Flag raised in fire-ravaged Marysville

Flag raised in fire-ravaged Marysville

17 May 2009

published by news.smh.com.au


Australia — A torn Australian flag that survived the Black Saturday bushfires in the devastated town of Marysville 99 days ago signifies a new chapter in the town’s resurrection.

On Sunday, that flag was raised for the first time since February 7 at the opening of a new, if temporary, village attended by hundreds of Marysville residents and supporters.

The opening of the village, on a former camping ground, also coincided with the release of a report detailing the recovery work that has been carried out in the first 100 days since the devastating firestorm.

The village will provide accommodation for up to 40 families and 40 single people in the months to come as the community continues to rebuild.

Almost the entire town was razed on Black Saturday.

Resident surrounded the flag and sung the national anthem as the flag was raised alongside an Aboriginal and a Victorian flag.

Premier John Brumby said Marysville was a “remarkable example of human spirit”.

“Of people working together, of coming together, looking to the future in what has been the most extraordinarily difficult and challenging circumstances,” Mr Brumby said.

The premier added it was fitting the village opened on the day the report – by the Bushfire Reconstruction and Recovery Authority – was released, but he dismissed criticism it was taking too long to rebuild Marysville.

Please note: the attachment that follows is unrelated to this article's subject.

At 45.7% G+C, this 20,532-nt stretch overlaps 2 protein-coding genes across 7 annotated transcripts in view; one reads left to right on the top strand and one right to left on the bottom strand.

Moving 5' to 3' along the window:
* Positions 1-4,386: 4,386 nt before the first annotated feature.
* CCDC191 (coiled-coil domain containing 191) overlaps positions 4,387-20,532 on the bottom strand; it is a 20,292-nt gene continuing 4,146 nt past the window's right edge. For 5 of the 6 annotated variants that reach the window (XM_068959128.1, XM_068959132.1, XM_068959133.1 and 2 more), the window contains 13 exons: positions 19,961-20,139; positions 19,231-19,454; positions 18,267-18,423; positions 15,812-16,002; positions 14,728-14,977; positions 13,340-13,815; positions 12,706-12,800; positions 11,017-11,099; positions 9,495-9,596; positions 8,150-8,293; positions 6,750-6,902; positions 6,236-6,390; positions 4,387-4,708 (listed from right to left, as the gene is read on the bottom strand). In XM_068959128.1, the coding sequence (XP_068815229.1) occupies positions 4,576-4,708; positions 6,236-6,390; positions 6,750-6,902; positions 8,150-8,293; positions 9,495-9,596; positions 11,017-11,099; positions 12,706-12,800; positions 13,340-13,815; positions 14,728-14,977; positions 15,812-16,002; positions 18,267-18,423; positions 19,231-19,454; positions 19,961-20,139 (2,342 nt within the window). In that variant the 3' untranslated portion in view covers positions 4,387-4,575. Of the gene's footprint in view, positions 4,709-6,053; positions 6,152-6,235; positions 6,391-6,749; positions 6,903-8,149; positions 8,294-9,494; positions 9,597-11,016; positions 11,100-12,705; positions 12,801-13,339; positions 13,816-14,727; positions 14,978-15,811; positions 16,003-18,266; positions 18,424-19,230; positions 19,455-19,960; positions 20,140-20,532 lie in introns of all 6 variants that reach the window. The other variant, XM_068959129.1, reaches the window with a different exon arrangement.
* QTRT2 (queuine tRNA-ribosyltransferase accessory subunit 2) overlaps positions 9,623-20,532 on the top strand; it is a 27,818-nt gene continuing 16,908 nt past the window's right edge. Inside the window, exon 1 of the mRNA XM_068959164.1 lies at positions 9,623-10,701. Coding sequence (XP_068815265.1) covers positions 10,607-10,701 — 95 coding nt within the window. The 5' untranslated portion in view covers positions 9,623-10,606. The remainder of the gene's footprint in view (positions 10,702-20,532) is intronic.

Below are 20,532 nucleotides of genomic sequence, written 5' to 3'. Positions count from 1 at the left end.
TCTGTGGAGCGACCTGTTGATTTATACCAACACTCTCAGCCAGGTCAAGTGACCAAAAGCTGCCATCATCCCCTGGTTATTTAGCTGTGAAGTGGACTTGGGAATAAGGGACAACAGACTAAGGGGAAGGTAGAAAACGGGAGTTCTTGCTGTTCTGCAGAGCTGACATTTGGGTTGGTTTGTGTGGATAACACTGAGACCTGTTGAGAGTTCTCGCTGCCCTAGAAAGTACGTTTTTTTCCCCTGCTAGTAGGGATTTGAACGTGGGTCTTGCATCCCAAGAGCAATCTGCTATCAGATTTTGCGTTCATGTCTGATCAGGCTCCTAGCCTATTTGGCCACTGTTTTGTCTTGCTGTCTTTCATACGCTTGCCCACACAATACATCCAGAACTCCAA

“It is important to get a commercial heart back in Marysville, it is such a beautiful part of the state that its natural beauty and surrounds will attract people back,” Mr Brumby said, adding $51 million had been set aside to help businesses get back on their feet.

“I’m keen to see some of the larger businesses re-established to draw people into the area.”

Authority chairwoman Christine Nixon said there was still a long way to go but the 100-day report showed significant process.

With 3,000 damaged or destroyed properties to clear, so far just a shade over 1,000 have been cleaned up, the report reveals.

“I think you have to be open and honest in this process,” Ms Nixon said.

“There’s 3,000 sites to clean up and we’ve done what we have in two-and-a-quarter months, that’s actually world’s best practice, but in some people’s cases it’s not fast enough.”

There had also been a number of complaints about the lengthy form-filling process for bushfire victims to receive funds and other help.

“It’s a big disaster and you’ve got thousands of people who have been touched by this. I think it’s at least 70,000 people in our community,” Ms Nixon added.

She said the 100-day report at least showed the community what had been done right and wrong in the first stages of the recovery process.

“When you’re dealing with such a massive clean-up you are going to make some mistakes along the way.”

The report revealed over 10,000 insurance claims had been made, with the cost of those estimated to be $1.2 billion.

Authority representatives have also attended 29 community meetings and met with over 4400 people.

Ms Nixon will report to the government every three months, with the authority expected to continue its work for at least two years.


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